1m in North West of England told get a test if you have a runny nose

One million people in Liverpool, Preston and Lancashire are told to get a Covid test NOW if they have runny nose in hunt for South African strain that could beat vaccines

  • Comes after over 40 cases of altered strain of original virus found in North West
  • Normally, Brits told only to get tested if they have three most common symptoms
  • Part of No10 clampdown on new variants which could make vaccines less potent 

A million people in the North West of England have been told to take a Covid test if they have a runny nose, as part of a clampdown on a mutated virus detected in the region.

Normally, Brits are told only to get tested if they develop the three most common Covid symptoms – a fever, continuous cough and loss of smell or taste. 

But residents in the Liverpool city region, Preston and Lancashire, have been urged by health bosses to get swabbed if they have even the slightest suspicion they are ill. 

It comes after more than 40 cases of an altered strain of the original virus, which carries a mutation experts fear makes vaccines less potent, was spotted in the three areas. 

The alteration, scientifically known as E484K, is also found on the South African and Brazilian variants which have led to Britain toughening up its border controls.

Even though the mutation does not specifically cause any different symptoms to the original strain, officials are broadening the criteria for a swab as a safety net to snuff out cases that would normally go undetected.

The wider range of symptoms includes shortness of breath, fatigue, muscle or body aches, a sore throat, congestion or a runny nose, and nausea or vomiting.

A million people in the North West of England have been told to take a Covid test if they have a runny nose, as part of a clampdown on a mutated virus detected in the region. It comes after more than 40 cases of an altered strain of the original virus, which carries a mutation experts fear makes vaccines less potent, was spotted in the three areas

Matthew Ashton, director of public health for Liverpool, told the i newspaper: ‘We are concerned that people may not think they have Covid because they are not displaying the classic symptoms and, as a result, could be unwittingly spreading the infection to others.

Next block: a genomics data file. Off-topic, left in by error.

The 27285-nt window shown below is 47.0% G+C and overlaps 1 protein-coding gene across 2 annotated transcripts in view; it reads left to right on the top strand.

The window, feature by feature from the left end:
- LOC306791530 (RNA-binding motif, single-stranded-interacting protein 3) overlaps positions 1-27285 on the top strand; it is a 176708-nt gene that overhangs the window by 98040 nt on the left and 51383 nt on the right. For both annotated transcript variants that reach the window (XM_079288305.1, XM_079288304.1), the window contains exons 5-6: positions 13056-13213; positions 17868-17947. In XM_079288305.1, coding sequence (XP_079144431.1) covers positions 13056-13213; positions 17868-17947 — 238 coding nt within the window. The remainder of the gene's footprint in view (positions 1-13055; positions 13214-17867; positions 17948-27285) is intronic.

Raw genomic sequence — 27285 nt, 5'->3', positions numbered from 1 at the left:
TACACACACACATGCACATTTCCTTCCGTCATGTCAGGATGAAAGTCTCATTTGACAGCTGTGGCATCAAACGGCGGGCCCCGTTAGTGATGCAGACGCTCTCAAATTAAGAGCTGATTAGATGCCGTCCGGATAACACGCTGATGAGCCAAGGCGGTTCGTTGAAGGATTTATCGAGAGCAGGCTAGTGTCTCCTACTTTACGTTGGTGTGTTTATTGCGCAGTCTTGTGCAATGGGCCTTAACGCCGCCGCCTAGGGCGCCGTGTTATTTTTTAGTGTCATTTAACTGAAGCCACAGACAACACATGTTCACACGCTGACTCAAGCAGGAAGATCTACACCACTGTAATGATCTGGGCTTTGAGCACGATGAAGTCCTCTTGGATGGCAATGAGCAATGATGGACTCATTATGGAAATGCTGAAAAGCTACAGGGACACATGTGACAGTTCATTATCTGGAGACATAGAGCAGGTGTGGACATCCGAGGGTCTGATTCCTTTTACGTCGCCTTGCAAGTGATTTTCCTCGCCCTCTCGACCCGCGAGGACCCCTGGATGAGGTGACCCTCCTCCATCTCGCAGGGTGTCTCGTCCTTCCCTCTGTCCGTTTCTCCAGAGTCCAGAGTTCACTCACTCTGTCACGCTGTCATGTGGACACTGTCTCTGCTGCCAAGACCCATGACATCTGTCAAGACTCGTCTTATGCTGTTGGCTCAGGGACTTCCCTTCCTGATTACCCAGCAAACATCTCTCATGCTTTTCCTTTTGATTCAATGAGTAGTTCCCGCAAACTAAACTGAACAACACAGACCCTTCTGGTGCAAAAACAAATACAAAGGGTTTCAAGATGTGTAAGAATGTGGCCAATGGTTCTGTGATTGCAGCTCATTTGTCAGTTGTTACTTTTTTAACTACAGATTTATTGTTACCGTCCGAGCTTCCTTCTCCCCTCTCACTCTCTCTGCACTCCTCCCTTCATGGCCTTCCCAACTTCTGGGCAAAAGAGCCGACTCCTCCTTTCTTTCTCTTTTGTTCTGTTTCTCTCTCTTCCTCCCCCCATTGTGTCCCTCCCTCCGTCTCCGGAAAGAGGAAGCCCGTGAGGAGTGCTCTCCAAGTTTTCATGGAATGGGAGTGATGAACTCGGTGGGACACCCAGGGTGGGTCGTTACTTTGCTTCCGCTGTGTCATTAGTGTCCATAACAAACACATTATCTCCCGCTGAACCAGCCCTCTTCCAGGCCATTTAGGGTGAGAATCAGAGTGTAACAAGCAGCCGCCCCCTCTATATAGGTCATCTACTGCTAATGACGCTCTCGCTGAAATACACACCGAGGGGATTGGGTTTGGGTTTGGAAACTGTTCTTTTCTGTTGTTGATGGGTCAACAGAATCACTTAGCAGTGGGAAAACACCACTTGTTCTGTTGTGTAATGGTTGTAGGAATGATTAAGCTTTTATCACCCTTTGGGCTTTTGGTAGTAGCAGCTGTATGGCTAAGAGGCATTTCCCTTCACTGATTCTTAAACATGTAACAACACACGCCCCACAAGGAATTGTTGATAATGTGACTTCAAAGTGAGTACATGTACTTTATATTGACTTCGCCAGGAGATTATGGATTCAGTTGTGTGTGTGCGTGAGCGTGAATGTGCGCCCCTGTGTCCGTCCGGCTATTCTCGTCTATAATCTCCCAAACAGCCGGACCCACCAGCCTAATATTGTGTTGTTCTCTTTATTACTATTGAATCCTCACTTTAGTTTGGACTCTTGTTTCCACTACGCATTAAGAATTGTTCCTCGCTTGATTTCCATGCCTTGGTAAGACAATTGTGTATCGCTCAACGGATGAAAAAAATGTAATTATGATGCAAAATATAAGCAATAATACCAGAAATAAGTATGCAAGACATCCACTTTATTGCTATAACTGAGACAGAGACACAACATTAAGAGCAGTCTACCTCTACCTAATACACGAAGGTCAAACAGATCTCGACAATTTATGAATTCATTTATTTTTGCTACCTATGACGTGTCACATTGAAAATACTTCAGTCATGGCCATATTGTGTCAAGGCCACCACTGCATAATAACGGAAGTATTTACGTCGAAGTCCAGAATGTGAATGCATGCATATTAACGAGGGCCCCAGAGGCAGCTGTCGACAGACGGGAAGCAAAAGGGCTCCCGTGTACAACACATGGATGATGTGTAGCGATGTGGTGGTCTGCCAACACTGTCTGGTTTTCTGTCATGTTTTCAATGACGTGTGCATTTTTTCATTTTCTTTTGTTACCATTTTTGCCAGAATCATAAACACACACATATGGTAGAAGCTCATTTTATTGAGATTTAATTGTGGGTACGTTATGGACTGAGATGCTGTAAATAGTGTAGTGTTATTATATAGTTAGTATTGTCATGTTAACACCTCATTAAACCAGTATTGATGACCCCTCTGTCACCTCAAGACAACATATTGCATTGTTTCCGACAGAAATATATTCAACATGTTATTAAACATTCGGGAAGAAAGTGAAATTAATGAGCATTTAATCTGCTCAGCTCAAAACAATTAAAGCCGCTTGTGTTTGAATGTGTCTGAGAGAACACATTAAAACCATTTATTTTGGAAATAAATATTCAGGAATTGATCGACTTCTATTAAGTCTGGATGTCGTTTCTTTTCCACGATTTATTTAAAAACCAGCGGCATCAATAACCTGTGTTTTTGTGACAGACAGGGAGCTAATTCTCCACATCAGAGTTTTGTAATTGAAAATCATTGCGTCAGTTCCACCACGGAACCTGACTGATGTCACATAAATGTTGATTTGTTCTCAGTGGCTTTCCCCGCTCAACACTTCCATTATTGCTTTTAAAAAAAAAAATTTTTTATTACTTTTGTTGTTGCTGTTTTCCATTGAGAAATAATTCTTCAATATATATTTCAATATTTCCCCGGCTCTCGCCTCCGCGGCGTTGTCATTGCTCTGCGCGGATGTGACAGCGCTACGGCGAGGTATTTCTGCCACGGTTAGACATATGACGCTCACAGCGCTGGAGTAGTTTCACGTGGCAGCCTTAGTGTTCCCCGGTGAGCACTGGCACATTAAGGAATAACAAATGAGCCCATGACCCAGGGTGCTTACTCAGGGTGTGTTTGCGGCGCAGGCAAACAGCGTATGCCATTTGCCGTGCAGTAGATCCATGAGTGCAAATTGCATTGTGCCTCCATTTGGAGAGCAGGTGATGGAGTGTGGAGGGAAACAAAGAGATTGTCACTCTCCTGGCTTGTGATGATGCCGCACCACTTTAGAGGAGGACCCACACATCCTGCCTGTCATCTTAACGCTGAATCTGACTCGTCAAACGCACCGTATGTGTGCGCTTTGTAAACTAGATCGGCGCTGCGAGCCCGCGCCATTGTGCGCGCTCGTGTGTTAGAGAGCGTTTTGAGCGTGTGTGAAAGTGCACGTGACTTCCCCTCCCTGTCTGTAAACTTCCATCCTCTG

‘The virus is changing all the time, so it is essential that we redouble our efforts so we stay one step ahead of it, and we know some people have been testing positive with other symptoms.’ 

Around 40 cases of the original strain of Covid carrying the E484K mutation were spotted in Liverpool, Warrington and Lancashire.

Liverpool and Warrington find cases of mutation known as E484K

Public Health England has identified cases of the original virus strain with the mutation, scientifically known as E484K, in the Liverpool City Region and Warrington. 

The mutation has also been found in Preston and West Lancashire, according to health officials.

The E484K mutation – also found in the South African and Brazilian variants – appears to boost the virus’s ability to avoid the immune system, raising the risk of reinfections or the current crop of vaccines being less effective.

It has appeared separately in cases of both the Kent variant and on the original version of the virus. 

Neither are yet being described as new variants but represent physical differences to the virus that could change how it behaves.

It comes after 32 people in Liverpool have also been struck down with the original strain of the virus with the E484K mutation. MailOnline understands the cases were spotted three weeks ago.